(Yicai Global) March 24 -- Growing numbers of Chinese companies are choosing to issue global depositary receipts in Europe, thereby broadening their overseas financing channels at a time of increasingly strict oversight of US-listed Chinese businesses by financial watchdogs in the United States.
A total of 41 China-listed companies have announced that they are moving forward with plans to go public in Europe via GDRs, with 38 choosing Switzerland, as of March 22, according to publicly available figures. Two others selected the London Stock Exchange and one chose Deutsche Börse.
Foreign companies account for 25 percent of all the listings on the Swiss Stock Exchange, the same proportion as the London Stock Exchange and higher than any other bourse in Europe. The issuance and approval process for Swiss GDRs tends to be simpler and more convenient than on other exchanges, reducing the cost of a floatation.
Under the GDR mechanism, Chinese businesses do not need to directly sell shares overseas, but can issue depository receipts abroad based on their Chinese mainland-listed stocks. With depositary receipts, foreign investors can enjoy “shareholder” rights such as dividends, capital gains, and voting rights.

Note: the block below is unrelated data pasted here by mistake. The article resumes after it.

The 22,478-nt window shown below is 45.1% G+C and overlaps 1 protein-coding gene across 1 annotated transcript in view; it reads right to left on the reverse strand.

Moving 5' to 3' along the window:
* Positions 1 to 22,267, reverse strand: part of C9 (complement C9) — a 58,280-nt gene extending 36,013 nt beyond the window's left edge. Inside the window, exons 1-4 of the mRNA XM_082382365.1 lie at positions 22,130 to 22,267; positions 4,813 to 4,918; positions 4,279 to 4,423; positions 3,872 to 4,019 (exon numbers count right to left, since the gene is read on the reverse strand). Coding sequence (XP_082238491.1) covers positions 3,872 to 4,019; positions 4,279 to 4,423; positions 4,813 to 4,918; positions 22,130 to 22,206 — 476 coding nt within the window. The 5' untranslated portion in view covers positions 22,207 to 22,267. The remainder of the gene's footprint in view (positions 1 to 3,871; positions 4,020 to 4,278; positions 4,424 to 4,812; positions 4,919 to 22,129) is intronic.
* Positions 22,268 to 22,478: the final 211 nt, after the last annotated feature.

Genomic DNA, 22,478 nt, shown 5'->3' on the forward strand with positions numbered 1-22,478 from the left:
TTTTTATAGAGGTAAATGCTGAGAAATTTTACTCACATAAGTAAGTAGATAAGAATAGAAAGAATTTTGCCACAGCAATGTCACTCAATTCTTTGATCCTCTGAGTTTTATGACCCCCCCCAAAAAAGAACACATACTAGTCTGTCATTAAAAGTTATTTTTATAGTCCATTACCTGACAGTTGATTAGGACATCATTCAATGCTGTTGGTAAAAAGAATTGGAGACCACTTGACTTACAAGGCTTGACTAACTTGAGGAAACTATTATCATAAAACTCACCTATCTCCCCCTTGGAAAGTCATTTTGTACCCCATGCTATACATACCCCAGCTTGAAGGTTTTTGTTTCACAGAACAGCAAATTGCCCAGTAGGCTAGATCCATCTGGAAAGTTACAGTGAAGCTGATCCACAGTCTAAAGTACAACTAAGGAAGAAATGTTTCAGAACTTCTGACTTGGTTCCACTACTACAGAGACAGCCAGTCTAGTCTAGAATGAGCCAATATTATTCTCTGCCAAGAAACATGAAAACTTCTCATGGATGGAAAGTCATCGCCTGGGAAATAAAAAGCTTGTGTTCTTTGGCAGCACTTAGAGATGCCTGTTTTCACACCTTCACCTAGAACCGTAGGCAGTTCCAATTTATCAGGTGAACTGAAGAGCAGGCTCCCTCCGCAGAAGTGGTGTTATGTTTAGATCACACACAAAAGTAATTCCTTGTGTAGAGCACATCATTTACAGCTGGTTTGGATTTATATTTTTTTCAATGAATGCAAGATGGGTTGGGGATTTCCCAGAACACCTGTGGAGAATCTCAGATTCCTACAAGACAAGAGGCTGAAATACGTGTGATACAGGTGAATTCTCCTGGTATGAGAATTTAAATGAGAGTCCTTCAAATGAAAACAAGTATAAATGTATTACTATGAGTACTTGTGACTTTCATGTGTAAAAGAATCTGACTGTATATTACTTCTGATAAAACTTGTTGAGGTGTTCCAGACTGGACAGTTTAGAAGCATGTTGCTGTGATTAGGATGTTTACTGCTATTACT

Last year, some Chinese companies that were trying to expand were keen to issue GDRs in secondary listings overseas, thereby continuing to raise funds and conduct outbound mergers and acquisitions.
A report by China Fortune Securities said there have been several improvements in overseas GDR financing for companies, including reduction in equity dilution and broadening of financing channels, as well as attraction to overseas long-term investors and improvement of businesses’ shareholder structures.
Another reason for the growing interest in European listings is the increasingly strict supervision of Chinese companies listed in the United States by financial regulators there. As of the end of last July, the US Securities and Exchange Commission had included 159 Chinese concept stocks for “pre-delisting” under the Holding Foreign Companies Accountable Act.
Editor: Tom Litting